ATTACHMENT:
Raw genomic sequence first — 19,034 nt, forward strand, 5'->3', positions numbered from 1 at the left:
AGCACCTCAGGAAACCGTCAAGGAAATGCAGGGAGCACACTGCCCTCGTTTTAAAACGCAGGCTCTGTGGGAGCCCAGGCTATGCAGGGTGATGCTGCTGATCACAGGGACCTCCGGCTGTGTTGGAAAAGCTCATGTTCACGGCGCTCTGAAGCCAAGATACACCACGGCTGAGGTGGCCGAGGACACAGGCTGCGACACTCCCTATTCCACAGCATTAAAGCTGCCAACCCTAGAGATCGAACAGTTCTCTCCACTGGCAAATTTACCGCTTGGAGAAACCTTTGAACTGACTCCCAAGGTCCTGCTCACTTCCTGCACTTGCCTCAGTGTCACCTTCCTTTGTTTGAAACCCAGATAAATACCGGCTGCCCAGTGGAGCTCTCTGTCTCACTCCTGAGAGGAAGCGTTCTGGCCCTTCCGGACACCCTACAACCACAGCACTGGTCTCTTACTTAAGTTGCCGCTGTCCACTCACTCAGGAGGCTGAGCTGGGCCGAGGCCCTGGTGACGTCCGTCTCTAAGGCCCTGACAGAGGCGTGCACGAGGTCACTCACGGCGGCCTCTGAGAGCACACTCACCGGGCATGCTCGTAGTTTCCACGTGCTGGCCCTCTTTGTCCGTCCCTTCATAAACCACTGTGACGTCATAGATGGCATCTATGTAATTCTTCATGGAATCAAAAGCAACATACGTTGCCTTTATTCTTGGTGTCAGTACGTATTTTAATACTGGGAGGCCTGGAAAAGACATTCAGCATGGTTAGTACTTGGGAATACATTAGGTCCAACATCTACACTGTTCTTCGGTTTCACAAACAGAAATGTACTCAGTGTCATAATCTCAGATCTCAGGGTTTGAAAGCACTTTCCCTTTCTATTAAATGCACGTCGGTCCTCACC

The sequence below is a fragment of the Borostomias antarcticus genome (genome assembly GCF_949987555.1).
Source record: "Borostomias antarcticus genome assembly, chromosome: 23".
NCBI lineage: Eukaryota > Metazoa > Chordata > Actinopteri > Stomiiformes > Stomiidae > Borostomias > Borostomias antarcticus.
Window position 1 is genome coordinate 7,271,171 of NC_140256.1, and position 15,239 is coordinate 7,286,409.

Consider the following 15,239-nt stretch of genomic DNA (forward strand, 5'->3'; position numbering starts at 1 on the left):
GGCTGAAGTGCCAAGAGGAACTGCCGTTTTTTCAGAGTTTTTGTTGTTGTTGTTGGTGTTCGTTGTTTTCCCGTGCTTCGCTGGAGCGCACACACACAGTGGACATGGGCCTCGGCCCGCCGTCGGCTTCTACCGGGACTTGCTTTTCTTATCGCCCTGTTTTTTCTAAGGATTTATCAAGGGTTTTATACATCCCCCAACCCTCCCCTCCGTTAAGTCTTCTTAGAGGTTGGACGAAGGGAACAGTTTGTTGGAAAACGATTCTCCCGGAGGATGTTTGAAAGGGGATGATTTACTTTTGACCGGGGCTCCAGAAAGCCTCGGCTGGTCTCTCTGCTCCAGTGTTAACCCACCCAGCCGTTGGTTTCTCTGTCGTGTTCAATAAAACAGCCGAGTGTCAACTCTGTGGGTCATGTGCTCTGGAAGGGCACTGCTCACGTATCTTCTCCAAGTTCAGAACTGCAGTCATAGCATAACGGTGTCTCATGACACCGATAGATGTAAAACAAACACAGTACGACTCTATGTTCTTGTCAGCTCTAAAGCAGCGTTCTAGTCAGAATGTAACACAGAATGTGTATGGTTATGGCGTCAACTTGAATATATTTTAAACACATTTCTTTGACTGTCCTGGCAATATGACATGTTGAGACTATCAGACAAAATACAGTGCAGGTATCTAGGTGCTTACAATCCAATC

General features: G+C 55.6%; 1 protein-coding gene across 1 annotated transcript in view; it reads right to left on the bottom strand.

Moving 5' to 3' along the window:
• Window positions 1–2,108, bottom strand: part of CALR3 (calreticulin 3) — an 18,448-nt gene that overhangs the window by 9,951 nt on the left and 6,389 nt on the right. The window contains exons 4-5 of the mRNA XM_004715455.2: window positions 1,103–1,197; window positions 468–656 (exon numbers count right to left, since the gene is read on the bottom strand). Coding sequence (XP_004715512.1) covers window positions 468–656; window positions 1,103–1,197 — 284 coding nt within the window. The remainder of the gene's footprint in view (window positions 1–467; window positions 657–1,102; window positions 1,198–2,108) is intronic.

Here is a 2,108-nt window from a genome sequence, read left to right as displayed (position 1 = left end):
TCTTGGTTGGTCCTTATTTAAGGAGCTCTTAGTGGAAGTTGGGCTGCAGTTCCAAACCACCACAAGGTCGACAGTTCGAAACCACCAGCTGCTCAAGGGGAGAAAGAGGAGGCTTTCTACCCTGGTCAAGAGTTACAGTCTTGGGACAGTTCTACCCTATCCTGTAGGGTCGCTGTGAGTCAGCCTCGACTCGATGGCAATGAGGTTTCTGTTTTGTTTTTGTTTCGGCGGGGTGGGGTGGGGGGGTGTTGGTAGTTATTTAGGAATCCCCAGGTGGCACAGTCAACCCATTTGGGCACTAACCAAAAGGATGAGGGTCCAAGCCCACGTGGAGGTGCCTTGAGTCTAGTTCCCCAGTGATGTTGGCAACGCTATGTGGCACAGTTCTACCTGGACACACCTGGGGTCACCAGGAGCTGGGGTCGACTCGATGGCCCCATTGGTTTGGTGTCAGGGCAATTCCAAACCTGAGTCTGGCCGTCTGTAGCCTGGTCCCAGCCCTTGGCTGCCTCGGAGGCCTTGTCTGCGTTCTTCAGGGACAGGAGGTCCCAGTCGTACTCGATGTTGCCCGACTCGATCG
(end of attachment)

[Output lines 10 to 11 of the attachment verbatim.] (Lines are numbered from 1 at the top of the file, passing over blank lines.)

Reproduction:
Moving 5' to 3' along the window:
• Window positions 1–2,108, bottom strand: part of CALR3 (calreticulin 3) — an 18,448-nt gene that overhangs the window by 9,951 nt on the left and 6,389 nt on the right. The window contains exons 4-5 of the mRNA XM_004715455.2: window positions 1,103–1,197; window positions 468–656 (exon numbers count right to left, since the gene is read on the bottom strand). Coding sequence (XP_004715512.1) covers window positions 468–656; window positions 1,103–1,197 — 284 coding nt within the window. The remainder of the gene's footprint in view (window positions 1–467; window positions 657–1,102; window positions 1,198–2,108) is intronic.